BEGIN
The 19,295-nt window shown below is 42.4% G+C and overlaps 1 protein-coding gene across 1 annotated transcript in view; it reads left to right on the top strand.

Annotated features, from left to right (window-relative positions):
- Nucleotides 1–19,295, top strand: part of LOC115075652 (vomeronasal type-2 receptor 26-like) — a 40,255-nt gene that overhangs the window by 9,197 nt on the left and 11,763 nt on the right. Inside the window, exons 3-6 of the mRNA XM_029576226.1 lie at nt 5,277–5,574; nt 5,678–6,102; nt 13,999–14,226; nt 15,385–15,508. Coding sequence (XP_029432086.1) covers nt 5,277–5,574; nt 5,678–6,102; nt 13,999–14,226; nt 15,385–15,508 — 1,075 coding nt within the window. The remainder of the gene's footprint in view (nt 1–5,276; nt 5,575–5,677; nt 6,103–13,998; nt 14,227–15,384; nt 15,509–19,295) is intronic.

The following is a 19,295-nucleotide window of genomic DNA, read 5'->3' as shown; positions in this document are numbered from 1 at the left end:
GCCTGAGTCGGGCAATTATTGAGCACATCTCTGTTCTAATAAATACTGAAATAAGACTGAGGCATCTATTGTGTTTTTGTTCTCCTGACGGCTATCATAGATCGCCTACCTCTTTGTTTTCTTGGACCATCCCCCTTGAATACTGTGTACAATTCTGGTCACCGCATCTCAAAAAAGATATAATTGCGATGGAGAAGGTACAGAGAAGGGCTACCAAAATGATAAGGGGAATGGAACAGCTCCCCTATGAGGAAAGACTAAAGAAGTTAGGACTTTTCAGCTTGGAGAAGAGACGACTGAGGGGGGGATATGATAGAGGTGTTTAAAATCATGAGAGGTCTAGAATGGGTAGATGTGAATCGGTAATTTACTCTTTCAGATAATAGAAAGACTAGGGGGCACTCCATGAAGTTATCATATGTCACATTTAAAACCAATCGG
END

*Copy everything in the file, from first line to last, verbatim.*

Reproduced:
The 19,295-nt window shown below is 42.4% G+C and overlaps 1 protein-coding gene across 1 annotated transcript in view; it reads left to right on the top strand.

Annotated features, from left to right (window-relative positions):
- Nucleotides 1–19,295, top strand: part of LOC115075652 (vomeronasal type-2 receptor 26-like) — a 40,255-nt gene that overhangs the window by 9,197 nt on the left and 11,763 nt on the right. Inside the window, exons 3-6 of the mRNA XM_029576226.1 lie at nt 5,277–5,574; nt 5,678–6,102; nt 13,999–14,226; nt 15,385–15,508. Coding sequence (XP_029432086.1) covers nt 5,277–5,574; nt 5,678–6,102; nt 13,999–14,226; nt 15,385–15,508 — 1,075 coding nt within the window. The remainder of the gene's footprint in view (nt 1–5,276; nt 5,575–5,677; nt 6,103–13,998; nt 14,227–15,384; nt 15,509–19,295) is intronic.

The following is a 19,295-nucleotide window of genomic DNA, read 5'->3' as shown; positions in this document are numbered from 1 at the left end:
GCCTGAGTCGGGCAATTATTGAGCACATCTCTGTTCTAATAAATACTGAAATAAGACTGAGGCATCTATTGTGTTTTTGTTCTCCTGACGGCTATCATAGATCGCCTACCTCTTTGTTTTCTTGGACCATCCCCCTTGAATACTGTGTACAATTCTGGTCACCGCATCTCAAAAAAGATATAATTGCGATGGAGAAGGTACAGAGAAGGGCTACCAAAATGATAAGGGGAATGGAACAGCTCCCCTATGAGGAAAGACTAAAGAAGTTAGGACTTTTCAGCTTGGAGAAGAGACGACTGAGGGGGGGATATGATAGAGGTGTTTAAAATCATGAGAGGTCTAGAATGGGTAGATGTGAATCGGTAATTTACTCTTTCAGATAATAGAAAGACTAGGGGGCACTCCATGAAGTTATCATATGTCACATTTAAAACCAATCGG